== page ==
Mount Fuji, the tallest mountain in Japan, was formed by a series of volcanic eruptions that occurred over approximately the last 100,000 years. Geologists identified four major stages of volcanic eruption in Mount Fuji's formation process. These stages deposited layers of basalt and andesite rock in the mountain. The volcano is still active, with the most recent eruption occurring in 1707.
The deepest layers of Mount Fuji were formed by several old volcanoes called Komitake and Ko-Fuji. These volcanoes were active until approximately 10,000 years ago. The shapes of the two underlying volcanoes contribute to the irregularity of the volcano's present shape. Komitake and Ko-Fuji became inactive when large lava flows began to emerge from the presently active volcano. This volcano, known as New Fuji, deposited a large amount of basalt rock over the old volcanoes.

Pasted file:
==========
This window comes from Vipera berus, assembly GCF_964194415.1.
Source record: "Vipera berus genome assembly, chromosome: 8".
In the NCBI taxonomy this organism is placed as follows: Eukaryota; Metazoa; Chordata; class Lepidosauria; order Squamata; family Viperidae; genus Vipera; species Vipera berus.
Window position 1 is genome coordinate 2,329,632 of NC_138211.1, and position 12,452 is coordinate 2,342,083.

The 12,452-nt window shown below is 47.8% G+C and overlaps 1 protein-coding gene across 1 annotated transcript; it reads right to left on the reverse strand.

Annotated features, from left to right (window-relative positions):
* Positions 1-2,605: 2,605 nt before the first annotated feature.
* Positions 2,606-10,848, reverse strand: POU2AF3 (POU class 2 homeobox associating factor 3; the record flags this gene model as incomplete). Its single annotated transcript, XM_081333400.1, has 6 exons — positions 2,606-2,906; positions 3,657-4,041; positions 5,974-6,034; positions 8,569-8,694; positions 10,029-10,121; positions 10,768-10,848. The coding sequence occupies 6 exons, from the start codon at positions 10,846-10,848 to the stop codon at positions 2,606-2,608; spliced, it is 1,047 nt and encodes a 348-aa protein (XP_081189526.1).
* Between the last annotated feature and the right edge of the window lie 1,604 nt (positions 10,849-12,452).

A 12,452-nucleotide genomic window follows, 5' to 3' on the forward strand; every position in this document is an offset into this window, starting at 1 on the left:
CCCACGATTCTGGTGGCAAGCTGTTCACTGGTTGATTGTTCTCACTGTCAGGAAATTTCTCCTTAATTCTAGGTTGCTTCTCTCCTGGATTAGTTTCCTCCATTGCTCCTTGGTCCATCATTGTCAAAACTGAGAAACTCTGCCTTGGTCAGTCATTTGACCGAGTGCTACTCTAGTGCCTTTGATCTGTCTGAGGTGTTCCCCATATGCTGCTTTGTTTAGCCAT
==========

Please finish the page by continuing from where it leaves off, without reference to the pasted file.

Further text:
Most of the eruptions occurred between 3,000 and 4,500 years ago. Fuji's last eruption in 1707 was the largest in history, and it took place at the volcano's summit. More than 100 smaller cone volcanoes are found on the mountain's flanks, but these are considerably less active. There was concern beginning in 2000 that the volcano at Mount Fuji was awakening and would erupt again, but a 21st century eruption has yet to occur.